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Scholarship results in research on Colorado's mountain goats

Release Date: February 08, 2016

Cora Zaletel

Executive Director, External Affairs

Colorado State University-Pueblo

719.549.2810

Press Release

goat scholarshipPUEBLO - A scholarship agreement between the Colorado State University-Pueblo Foundation and the International Order of Rocky Mountain Goats (IORMG) and the resulting Rocky Mountain Goats Foundation Research Scholarship is producing data that the IORMG hopes will help to preserve the Rocky Mountain Goat and its environment.

Dedicated to the preservation of the Rocky Mountain Goat, the IORMG operates a non-profit arm, the Rocky Mountain Goats Foundation, that seeks to preserve the animal for generations and educate the public about its ever-changing habitat. Research scholarships established in 2013 allow CSU-Pueblo biology, chemistry, and biochemistry graduate and undergraduate students to conduct research on the species, which ultimately is presented to members of the IORMG.

According to IORMG Foundation member Keith Kohrs, the IORMG organization is dedicated to the preservation of game, especially the Rocky Mountain Goat.

"We feel it's important to know what is happening to the dwindling goat population and why the goats prosper in some places and not in others," he said. "Through the Foundation, we give the students money to do the work studying the goat habitats in order to answer some of those questions."

Eligible CSU-Pueblo students are full or part-time students who hold a 3.0 grade point average. Scholarship recipients are required to submit a research proposal, which is vetted by the department and then reviewed and approved by the IORMG. Recipients are paid to attend the organization's annual Wadi event in September, where they give a presentation on their research findings. The scholarship provides up to three scholarships at $3000 each a year based on the quality of applicants, funding available, and depth of research topic.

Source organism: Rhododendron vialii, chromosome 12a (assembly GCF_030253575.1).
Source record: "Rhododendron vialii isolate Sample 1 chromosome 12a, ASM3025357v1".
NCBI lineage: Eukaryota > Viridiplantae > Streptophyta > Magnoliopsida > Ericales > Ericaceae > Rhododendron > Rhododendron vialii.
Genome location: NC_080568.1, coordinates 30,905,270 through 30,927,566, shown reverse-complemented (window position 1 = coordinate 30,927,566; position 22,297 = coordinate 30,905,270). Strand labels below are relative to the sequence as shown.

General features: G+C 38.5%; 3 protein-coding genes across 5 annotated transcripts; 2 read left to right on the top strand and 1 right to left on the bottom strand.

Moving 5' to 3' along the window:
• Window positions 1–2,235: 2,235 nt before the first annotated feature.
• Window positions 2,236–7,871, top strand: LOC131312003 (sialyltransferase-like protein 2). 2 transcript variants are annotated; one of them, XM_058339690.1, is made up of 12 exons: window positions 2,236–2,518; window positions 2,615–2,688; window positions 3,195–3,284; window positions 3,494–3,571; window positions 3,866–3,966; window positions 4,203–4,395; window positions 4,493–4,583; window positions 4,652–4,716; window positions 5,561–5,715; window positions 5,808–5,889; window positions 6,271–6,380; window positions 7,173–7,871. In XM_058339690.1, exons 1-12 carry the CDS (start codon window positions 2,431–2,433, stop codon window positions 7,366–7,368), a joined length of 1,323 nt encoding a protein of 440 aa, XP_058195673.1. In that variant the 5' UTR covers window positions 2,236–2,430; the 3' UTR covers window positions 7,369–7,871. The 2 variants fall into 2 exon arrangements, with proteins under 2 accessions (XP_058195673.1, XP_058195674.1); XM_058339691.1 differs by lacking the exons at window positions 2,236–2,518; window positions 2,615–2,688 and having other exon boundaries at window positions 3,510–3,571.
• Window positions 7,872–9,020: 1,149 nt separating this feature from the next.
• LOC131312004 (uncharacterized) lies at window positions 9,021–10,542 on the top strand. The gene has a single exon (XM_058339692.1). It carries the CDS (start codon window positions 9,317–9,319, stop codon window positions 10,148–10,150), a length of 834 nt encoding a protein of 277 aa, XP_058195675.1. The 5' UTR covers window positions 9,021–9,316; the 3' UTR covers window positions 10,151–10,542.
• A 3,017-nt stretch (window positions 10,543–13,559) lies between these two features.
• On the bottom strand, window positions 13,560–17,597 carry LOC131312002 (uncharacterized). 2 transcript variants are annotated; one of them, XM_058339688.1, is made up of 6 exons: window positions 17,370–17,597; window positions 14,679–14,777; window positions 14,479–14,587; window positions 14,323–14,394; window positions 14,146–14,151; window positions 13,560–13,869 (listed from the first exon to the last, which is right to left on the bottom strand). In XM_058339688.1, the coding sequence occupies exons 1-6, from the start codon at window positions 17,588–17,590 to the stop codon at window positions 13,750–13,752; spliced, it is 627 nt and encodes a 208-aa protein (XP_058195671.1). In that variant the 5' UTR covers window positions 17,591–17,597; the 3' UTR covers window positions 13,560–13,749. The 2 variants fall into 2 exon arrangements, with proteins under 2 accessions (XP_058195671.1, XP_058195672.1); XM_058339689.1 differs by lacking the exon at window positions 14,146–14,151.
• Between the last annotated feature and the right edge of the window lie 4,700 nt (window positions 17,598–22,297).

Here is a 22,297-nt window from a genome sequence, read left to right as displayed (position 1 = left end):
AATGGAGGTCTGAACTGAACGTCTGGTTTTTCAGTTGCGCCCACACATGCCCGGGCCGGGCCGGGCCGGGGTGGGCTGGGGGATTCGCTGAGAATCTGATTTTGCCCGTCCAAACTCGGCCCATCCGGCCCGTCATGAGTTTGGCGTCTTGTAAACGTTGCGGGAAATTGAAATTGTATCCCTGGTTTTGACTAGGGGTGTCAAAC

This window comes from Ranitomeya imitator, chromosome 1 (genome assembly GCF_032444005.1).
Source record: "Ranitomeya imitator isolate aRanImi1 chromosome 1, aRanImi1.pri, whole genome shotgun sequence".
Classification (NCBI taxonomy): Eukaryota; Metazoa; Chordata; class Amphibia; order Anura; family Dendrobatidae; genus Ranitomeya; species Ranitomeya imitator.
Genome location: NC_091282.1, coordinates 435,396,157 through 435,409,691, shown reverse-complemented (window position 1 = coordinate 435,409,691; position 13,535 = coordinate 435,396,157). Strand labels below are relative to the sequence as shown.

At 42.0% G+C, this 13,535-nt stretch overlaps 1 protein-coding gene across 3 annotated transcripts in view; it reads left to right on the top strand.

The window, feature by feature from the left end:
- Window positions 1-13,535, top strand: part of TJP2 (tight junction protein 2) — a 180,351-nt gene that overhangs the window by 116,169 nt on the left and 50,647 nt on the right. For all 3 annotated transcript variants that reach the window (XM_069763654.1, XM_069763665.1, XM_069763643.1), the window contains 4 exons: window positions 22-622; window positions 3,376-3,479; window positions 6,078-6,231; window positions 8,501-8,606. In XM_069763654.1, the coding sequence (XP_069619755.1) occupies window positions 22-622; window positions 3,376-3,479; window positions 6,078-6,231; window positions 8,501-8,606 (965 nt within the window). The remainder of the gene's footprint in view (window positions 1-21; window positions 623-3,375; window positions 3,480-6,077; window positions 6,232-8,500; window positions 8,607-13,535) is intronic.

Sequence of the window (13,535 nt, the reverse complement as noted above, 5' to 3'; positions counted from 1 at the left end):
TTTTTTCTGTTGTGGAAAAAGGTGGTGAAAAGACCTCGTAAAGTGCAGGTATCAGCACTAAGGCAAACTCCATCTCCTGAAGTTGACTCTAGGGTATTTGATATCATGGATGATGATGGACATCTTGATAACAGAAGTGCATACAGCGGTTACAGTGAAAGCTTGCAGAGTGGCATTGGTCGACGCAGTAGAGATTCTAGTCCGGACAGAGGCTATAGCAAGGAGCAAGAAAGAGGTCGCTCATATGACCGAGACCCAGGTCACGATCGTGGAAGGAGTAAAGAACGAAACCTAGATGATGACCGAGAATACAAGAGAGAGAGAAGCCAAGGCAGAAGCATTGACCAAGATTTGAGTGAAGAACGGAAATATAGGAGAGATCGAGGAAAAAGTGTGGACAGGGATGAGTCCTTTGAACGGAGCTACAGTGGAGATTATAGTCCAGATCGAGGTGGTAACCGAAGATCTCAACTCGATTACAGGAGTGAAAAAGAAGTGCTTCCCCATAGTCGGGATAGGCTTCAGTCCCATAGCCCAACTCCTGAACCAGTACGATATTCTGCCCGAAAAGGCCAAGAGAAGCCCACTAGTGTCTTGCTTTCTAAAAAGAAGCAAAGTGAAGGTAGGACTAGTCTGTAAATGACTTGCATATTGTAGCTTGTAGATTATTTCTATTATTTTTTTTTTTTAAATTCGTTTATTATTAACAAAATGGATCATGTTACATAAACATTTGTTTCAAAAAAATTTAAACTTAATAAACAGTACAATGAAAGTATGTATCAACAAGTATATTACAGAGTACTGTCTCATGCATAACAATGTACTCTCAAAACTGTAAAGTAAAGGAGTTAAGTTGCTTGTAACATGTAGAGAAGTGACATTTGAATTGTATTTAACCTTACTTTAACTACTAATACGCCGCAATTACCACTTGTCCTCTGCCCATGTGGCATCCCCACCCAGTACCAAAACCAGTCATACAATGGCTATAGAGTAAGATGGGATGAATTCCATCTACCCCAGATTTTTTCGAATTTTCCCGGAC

Current scholarship recipient and Pueblo native Jeanette Cortez, a graduate student in biology, is comparing mercury levels in Colorado mountain goats with hooved mammals at lower elevations like big horn sheep and mule deer to assess the potential risk of this contaminant. Her research investigated if mountain goats were at a greater risk for mercury accumulation due to the elevation at which they live.

Christa Dunlap, a junior biology major (honors, pre-vet) from Fountain, is researching through DNA sequencing the potential threat of heavy lungworm parasite loads to the Rocky Mountain Goat herds in Colorado. Identification of these parasites in the species could help to improve prevention strategies. Lungworms were determined to be in large part responsible for the dramatic decline of the Bighorn sheep population over the last 100 years. Even though a 1983 review reported high mortality of kids in a mountain goat population in the northwestern Cascade Range, the Colorado Division of Wildlife does not participate in routine worming of any of the mountain goat herds.

For more information on the scholarship, contact the CSU-Pueblo Foundation at 719.549.2380.

Colorado State University - Pueblo is a regional, comprehensive university emphasizing professional, career-oriented, and applied programs. Displaying excellence in teaching, celebrating diversity, and engaging in service and outreach, CSU-Pueblo is distinguished by access, opportunity, and the overall quality of services provided to its students.

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